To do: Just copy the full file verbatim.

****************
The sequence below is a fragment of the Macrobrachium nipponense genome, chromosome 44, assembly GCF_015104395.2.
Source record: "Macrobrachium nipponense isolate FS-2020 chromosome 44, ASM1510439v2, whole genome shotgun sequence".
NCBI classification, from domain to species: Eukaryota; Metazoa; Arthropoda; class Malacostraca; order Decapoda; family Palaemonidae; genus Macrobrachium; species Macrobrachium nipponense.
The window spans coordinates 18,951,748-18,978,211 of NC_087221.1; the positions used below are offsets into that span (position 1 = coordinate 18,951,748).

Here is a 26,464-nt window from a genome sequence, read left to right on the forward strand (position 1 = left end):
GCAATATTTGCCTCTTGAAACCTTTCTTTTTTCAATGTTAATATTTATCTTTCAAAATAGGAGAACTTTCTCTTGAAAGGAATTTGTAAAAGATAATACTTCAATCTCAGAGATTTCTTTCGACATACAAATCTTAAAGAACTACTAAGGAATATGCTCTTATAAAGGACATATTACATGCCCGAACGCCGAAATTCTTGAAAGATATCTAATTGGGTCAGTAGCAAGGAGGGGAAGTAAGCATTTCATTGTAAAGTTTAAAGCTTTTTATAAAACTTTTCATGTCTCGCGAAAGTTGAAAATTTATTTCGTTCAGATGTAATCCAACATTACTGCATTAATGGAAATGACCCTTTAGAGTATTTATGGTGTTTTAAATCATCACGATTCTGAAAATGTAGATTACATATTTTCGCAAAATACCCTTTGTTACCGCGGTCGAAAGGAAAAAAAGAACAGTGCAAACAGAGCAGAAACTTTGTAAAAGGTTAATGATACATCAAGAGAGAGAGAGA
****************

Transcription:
The sequence below is a fragment of the Macrobrachium nipponense genome, chromosome 44, assembly GCF_015104395.2.
Source record: "Macrobrachium nipponense isolate FS-2020 chromosome 44, ASM1510439v2, whole genome shotgun sequence".
NCBI classification, from domain to species: Eukaryota; Metazoa; Arthropoda; class Malacostraca; order Decapoda; family Palaemonidae; genus Macrobrachium; species Macrobrachium nipponense.
The window spans coordinates 18,951,748-18,978,211 of NC_087221.1; the positions used below are offsets into that span (position 1 = coordinate 18,951,748).

Here is a 26,464-nt window from a genome sequence, read left to right on the forward strand (position 1 = left end):
GCAATATTTGCCTCTTGAAACCTTTCTTTTTTCAATGTTAATATTTATCTTTCAAAATAGGAGAACTTTCTCTTGAAAGGAATTTGTAAAAGATAATACTTCAATCTCAGAGATTTCTTTCGACATACAAATCTTAAAGAACTACTAAGGAATATGCTCTTATAAAGGACATATTACATGCCCGAACGCCGAAATTCTTGAAAGATATCTAATTGGGTCAGTAGCAAGGAGGGGAAGTAAGCATTTCATTGTAAAGTTTAAAGCTTTTTATAAAACTTTTCATGTCTCGCGAAAGTTGAAAATTTATTTCGTTCAGATGTAATCCAACATTACTGCATTAATGGAAATGACCCTTTAGAGTATTTATGGTGTTTTAAATCATCACGATTCTGAAAATGTAGATTACATATTTTCGCAAAATACCCTTTGTTACCGCGGTCGAAAGGAAAAAAAGAACAGTGCAAACAGAGCAGAAACTTTGTAAAAGGTTAATGATACATCAAGAGAGAGAGAGA